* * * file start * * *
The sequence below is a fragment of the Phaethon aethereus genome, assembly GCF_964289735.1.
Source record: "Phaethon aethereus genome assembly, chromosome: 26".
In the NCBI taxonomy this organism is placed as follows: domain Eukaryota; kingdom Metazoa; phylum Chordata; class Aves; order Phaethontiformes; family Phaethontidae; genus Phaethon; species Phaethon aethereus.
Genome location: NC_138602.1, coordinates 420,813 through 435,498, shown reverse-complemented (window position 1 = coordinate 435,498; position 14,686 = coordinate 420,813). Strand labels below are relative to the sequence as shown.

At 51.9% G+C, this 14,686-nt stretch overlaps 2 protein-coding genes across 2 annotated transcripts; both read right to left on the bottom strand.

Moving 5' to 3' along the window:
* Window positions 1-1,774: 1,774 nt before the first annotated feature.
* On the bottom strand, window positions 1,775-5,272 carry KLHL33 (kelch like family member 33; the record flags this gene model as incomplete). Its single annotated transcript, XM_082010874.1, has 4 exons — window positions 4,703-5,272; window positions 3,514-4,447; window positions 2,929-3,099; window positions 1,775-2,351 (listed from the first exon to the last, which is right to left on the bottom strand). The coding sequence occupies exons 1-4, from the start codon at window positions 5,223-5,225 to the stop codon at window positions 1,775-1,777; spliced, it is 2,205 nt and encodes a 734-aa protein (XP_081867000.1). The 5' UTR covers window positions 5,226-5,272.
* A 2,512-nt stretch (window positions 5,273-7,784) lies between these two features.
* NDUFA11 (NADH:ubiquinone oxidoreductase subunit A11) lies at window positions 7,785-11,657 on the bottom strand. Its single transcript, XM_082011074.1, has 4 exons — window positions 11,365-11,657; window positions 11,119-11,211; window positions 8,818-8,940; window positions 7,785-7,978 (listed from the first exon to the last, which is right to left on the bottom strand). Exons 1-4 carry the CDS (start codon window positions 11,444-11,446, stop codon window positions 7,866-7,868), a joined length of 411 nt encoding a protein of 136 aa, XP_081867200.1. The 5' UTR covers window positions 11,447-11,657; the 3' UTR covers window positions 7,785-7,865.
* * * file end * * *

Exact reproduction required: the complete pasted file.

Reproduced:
The sequence below is a fragment of the Phaethon aethereus genome, assembly GCF_964289735.1.
Source record: "Phaethon aethereus genome assembly, chromosome: 26".
In the NCBI taxonomy this organism is placed as follows: domain Eukaryota; kingdom Metazoa; phylum Chordata; class Aves; order Phaethontiformes; family Phaethontidae; genus Phaethon; species Phaethon aethereus.
Genome location: NC_138602.1, coordinates 420,813 through 435,498, shown reverse-complemented (window position 1 = coordinate 435,498; position 14,686 = coordinate 420,813). Strand labels below are relative to the sequence as shown.

At 51.9% G+C, this 14,686-nt stretch overlaps 2 protein-coding genes across 2 annotated transcripts; both read right to left on the bottom strand.

Moving 5' to 3' along the window:
* Window positions 1-1,774: 1,774 nt before the first annotated feature.
* On the bottom strand, window positions 1,775-5,272 carry KLHL33 (kelch like family member 33; the record flags this gene model as incomplete). Its single annotated transcript, XM_082010874.1, has 4 exons — window positions 4,703-5,272; window positions 3,514-4,447; window positions 2,929-3,099; window positions 1,775-2,351 (listed from the first exon to the last, which is right to left on the bottom strand). The coding sequence occupies exons 1-4, from the start codon at window positions 5,223-5,225 to the stop codon at window positions 1,775-1,777; spliced, it is 2,205 nt and encodes a 734-aa protein (XP_081867000.1). The 5' UTR covers window positions 5,226-5,272.
* A 2,512-nt stretch (window positions 5,273-7,784) lies between these two features.
* NDUFA11 (NADH:ubiquinone oxidoreductase subunit A11) lies at window positions 7,785-11,657 on the bottom strand. Its single transcript, XM_082011074.1, has 4 exons — window positions 11,365-11,657; window positions 11,119-11,211; window positions 8,818-8,940; window positions 7,785-7,978 (listed from the first exon to the last, which is right to left on the bottom strand). Exons 1-4 carry the CDS (start codon window positions 11,444-11,446, stop codon window positions 7,866-7,868), a joined length of 411 nt encoding a protein of 136 aa, XP_081867200.1. The 5' UTR covers window positions 11,447-11,657; the 3' UTR covers window positions 7,785-7,865.